Insects. They’re what’s for dinner. Can you imagine a world in which that simple statement is not only true but in fact an unremarkable part of daily life? Daniella Martin, entomophagist and blogger, can.
In this rollicking excursion into the world of edible insects, Martin takes us to the front lines of the next big trend in the global food movement and shows us how insects just might be the key to solving world hunger. Along the way, we sample moth larvae tacos at the Don Bugito food cart in San Francisco, travel to Copenhagen to meet the experimental tasters at Noma’s Nordic Food Lab, gawk at the insects stocked in the frozen food aisle at Thailand’s Costco, and even crash an underground bug-eating club in Tokyo.
Martin argues that bugs have long been an important part of indigenous diets and cuisines around the world, and investigates our own culture’s bias against their use as a food source. She shines a light on the cutting-edge research of Marcel Dicke and other scientists who are only now beginning to determine the nutritional makeup of insects and champion them as an efficient and sustainable food source.
Whether you love or hate bugs, Edible will radically change the way you think about the global food crisis and perhaps persuade you that insects are much more than a common pest. For the adventurous, the book includes an illustrated list of edible insects, recipes, and instructions on how to raise bugs at home.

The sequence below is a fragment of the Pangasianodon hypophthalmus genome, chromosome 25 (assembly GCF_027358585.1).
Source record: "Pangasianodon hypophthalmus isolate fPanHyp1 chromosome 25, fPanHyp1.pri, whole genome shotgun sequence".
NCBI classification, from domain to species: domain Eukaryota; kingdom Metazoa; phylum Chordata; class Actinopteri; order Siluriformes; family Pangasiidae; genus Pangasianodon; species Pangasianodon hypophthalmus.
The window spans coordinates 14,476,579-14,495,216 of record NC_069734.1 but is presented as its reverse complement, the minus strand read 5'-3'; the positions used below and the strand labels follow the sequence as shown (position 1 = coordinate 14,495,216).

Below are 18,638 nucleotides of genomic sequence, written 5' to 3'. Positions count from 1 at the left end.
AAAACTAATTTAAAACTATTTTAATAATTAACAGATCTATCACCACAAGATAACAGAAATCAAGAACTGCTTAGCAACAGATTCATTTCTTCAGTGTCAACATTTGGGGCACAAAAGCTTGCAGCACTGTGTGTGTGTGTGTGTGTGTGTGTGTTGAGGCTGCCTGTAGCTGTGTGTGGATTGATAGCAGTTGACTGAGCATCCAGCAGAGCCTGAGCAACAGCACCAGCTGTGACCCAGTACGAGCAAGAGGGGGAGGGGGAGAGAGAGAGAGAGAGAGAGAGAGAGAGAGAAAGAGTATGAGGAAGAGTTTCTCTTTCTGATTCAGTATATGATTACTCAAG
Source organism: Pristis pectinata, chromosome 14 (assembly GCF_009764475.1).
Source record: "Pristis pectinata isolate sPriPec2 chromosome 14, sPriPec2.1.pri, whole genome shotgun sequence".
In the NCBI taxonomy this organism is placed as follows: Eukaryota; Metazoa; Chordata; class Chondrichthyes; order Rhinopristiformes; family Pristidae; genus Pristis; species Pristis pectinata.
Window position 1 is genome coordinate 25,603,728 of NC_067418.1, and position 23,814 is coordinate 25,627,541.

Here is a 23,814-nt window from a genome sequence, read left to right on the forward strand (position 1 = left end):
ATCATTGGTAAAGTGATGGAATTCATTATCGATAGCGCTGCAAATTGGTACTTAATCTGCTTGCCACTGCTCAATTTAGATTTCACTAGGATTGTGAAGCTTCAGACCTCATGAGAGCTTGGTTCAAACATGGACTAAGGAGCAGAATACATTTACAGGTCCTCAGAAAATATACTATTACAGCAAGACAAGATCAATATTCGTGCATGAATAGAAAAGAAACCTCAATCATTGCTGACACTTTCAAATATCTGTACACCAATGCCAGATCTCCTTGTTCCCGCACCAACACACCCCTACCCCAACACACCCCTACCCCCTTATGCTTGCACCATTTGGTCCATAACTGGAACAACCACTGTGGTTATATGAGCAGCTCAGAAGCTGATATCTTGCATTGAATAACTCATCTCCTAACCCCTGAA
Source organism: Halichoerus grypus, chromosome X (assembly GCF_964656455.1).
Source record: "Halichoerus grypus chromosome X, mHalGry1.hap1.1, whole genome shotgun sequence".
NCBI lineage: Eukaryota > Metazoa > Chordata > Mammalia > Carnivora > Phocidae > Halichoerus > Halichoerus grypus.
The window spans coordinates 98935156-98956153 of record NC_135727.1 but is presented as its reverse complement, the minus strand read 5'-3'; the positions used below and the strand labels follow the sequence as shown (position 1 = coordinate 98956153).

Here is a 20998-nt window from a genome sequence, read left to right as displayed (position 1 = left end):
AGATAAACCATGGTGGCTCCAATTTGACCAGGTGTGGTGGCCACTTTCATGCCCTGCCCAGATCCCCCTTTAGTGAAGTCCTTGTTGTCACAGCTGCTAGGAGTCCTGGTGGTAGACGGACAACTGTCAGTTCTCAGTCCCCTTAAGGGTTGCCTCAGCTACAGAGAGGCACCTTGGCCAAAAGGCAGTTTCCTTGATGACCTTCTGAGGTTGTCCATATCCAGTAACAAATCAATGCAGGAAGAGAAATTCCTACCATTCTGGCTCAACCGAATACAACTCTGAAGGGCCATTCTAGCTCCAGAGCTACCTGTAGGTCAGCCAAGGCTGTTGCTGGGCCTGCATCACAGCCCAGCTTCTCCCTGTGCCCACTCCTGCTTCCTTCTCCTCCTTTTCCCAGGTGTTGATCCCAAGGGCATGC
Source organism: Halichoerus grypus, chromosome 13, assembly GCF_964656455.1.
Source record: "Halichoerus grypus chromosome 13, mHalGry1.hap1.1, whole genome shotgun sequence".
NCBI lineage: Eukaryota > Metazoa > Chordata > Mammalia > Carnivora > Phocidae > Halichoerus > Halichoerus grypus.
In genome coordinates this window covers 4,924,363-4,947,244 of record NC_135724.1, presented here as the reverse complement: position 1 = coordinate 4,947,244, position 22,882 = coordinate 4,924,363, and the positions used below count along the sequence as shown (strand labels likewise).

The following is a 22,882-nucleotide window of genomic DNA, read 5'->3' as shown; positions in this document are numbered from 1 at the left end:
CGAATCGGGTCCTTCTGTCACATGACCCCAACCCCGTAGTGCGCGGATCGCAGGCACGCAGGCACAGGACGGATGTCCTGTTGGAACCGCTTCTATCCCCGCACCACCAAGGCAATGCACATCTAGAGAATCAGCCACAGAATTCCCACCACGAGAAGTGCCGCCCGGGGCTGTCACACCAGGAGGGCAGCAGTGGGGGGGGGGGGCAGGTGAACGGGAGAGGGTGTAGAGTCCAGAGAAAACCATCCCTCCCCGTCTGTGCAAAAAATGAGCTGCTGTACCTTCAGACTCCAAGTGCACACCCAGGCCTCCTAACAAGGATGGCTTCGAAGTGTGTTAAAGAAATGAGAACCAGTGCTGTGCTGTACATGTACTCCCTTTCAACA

" Edible offers a fascinating look into the world of entomophagy and how eating bugs may save the planet. Martin takes readers to the front lines of the next big trend in the global food movement. She argues that bugs have long been an important part of indigenous diets and cuisines around the world, and that insects are an efficient and sustainable food source. Daniella travels to Thailand where the government is subsidizing local farmers to raise crickets, meets with Dutch researchers who have received a $4 million euro grant to study the potential of insects as food, and introduces readers to world class chefs like Jose Andres who are already incorporating bugs into their elegant dishes. She profiles entomophagist pioneers like Monica Martinez, who is launching the first all-bug street food cart. Whether you love or hate them, Edible will radically change the way you think about the global food movement and, perhaps, persuade you that they're much more than a common pest. "--
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